New in Livestock
Freshwater and Saltwater Introductions
Several freshwater and saltwater fish and coral species have become available in the aquatics market in recent months.
“Some exciting new freshwater species have recently come into the trade,” said Laura “Peach” Reid, president and CEO of Fish Mart, a livestock distributor in West Haven, Conn. “One bottom feeder is the sharp-looking dwarf flash plecostomus, a nonaggressive fish that needs some wood in its tank. Another is the very colorful orange seam plecostomus, a catfish with an orange rim on the end of its tail and its dorsal fin.”
For customers interested in nano tanks, the ember tetra is a small reddish-orange fish recently introduced to the hobby, Reid added. It is a peaceful, schooling fish best kept in groups of six or more.
Novel saltwater species are also appearing on the market.
“Over the past six months, we have imported many new and exciting species, as well as species that have not been seen in the industry in years,” said Cynthia DeLillo, media manager for Quality Marine and Aquatropic in Los Angeles. “Recently, we received our first Dr. Seuss fish and tiger angelfish, just to name a couple.”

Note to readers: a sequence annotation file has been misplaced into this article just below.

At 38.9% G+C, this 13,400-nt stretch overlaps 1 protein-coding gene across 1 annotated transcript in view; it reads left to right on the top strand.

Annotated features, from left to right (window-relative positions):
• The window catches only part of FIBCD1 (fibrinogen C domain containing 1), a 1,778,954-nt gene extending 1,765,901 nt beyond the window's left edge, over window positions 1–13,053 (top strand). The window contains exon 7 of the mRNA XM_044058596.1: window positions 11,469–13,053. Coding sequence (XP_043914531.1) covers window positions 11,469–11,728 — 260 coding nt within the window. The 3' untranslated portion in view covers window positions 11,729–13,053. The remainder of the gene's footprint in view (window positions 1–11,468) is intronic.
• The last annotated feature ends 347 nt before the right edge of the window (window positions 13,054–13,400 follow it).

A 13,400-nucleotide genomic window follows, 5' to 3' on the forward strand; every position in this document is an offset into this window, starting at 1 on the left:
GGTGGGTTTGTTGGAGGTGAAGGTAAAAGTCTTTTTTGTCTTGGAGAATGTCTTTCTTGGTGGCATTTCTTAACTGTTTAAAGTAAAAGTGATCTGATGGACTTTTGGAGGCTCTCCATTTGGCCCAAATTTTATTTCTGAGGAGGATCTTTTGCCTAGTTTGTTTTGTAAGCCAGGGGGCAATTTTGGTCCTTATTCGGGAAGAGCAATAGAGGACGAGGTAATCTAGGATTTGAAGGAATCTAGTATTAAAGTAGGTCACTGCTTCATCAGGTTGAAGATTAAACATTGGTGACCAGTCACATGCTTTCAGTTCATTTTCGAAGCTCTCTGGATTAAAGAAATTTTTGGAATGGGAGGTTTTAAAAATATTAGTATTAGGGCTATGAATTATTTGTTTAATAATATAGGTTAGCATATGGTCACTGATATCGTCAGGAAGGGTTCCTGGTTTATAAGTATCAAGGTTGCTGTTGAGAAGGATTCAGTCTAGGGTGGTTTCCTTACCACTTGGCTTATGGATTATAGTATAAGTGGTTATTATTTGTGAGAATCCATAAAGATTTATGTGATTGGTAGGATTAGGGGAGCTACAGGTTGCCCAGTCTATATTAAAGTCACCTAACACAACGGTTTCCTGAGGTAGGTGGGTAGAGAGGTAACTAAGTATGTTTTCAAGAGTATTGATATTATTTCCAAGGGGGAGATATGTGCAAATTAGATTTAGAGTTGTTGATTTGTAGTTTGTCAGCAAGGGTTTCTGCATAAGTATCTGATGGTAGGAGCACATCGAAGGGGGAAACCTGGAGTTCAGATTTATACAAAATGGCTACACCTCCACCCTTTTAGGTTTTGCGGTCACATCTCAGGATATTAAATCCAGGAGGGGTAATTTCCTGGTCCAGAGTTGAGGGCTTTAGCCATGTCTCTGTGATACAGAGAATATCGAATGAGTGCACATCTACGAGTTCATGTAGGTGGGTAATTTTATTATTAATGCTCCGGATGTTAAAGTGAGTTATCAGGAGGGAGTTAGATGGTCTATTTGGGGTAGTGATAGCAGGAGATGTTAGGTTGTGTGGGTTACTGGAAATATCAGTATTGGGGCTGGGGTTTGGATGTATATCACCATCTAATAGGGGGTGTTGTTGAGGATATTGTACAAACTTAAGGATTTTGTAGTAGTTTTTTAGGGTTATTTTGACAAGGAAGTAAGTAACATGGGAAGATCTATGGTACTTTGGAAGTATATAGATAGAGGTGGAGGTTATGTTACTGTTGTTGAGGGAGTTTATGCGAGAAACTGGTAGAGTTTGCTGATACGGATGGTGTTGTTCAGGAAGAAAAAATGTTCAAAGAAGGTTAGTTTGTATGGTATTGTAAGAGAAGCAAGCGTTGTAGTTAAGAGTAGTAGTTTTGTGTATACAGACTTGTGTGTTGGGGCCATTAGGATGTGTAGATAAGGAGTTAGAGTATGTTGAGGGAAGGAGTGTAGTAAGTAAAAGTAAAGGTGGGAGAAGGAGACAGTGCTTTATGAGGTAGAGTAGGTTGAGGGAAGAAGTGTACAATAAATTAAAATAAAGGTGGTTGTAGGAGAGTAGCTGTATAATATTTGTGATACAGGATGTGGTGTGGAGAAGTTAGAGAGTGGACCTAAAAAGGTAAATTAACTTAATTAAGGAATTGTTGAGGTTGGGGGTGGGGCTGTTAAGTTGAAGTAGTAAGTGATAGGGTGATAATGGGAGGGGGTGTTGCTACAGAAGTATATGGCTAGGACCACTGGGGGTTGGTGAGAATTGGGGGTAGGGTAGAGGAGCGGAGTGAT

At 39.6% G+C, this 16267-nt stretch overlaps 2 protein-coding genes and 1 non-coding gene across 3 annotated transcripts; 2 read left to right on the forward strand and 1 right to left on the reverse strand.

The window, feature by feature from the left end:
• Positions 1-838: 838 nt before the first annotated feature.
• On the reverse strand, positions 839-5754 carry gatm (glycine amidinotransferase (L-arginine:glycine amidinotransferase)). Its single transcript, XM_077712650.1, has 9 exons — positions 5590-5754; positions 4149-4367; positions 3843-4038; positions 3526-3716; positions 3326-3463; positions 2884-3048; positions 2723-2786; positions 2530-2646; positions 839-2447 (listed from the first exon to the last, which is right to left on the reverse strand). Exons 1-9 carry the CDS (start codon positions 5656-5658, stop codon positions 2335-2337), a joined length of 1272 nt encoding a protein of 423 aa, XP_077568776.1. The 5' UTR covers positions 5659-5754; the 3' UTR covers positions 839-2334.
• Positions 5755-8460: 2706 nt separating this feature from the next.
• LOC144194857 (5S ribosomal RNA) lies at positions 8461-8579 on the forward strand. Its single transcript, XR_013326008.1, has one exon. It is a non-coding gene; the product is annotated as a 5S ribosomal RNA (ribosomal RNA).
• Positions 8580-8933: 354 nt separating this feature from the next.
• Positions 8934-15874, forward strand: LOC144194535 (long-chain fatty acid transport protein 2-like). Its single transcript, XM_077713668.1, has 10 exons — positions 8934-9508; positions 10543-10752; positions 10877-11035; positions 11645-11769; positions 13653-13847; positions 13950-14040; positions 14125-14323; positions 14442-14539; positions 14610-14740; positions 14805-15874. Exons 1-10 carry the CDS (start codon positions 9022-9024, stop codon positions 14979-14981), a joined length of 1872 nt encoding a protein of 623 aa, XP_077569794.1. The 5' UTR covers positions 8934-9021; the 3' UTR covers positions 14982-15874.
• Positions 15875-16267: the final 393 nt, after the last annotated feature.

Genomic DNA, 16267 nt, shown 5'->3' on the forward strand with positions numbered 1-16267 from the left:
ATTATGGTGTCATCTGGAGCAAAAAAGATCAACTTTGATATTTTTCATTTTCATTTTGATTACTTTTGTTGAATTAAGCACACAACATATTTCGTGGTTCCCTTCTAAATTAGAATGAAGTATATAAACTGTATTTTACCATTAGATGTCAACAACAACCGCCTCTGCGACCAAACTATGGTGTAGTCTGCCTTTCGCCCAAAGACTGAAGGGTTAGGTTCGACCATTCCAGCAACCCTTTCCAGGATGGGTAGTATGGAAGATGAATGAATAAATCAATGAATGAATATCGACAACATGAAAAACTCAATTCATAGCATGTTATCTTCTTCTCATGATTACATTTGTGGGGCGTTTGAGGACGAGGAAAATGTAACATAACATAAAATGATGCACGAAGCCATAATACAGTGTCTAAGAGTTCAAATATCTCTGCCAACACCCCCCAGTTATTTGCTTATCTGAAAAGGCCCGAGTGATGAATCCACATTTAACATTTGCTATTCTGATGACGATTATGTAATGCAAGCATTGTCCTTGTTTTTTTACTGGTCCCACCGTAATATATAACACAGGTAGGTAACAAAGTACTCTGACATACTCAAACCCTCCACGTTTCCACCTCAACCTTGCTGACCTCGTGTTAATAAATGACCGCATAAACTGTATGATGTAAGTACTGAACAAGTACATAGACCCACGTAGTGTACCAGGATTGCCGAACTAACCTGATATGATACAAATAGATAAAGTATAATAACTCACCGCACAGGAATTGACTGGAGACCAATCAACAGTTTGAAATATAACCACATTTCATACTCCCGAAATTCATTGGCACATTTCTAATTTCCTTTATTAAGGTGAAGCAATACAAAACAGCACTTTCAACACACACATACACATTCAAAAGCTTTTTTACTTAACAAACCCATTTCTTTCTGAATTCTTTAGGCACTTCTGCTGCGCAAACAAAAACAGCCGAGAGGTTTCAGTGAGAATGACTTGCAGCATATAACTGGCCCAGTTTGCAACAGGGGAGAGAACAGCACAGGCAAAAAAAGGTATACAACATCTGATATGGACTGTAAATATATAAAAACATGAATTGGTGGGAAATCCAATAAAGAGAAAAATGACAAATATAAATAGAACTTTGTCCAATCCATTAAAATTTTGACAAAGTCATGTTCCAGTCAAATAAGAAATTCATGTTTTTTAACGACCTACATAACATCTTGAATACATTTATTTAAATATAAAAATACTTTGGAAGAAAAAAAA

Oceans, Reefs & Aquariums, a distributor headquartered in Fort Pierce, Fla., expects to see another species of epaulette shark become available very soon.
“We have a specific type of aquarist in mind for these animals,” said Jordan Noe, director of sales. “Aquarists rarely have the option of aquacultured animals to choose from. Elsewhere in the industry, small releases of captive-bred angelfish and wrasses will continue to be announced.”
New coral species introductions face a few hurdles, however.
“It’s always difficult to predict because weather can really affect what will be available, as can bans and things of that nature,” said Shelby Bush, brand ambassador for Segrest Farms, a tropical and marine fish wholesale company in Gibsonton, Fla. “What we’re seeing trending is anything that’s tank raised or line bred—including zoanthid morphs, albino morphs, calico morphs—are in high demand. Of course, I’d say the tank-raised species, especially with marine angelfish and some of the more semi-reef-safe to fully reef-safe critters, have become huge on the marine side of the hobby.”
Giving Businesses an Edge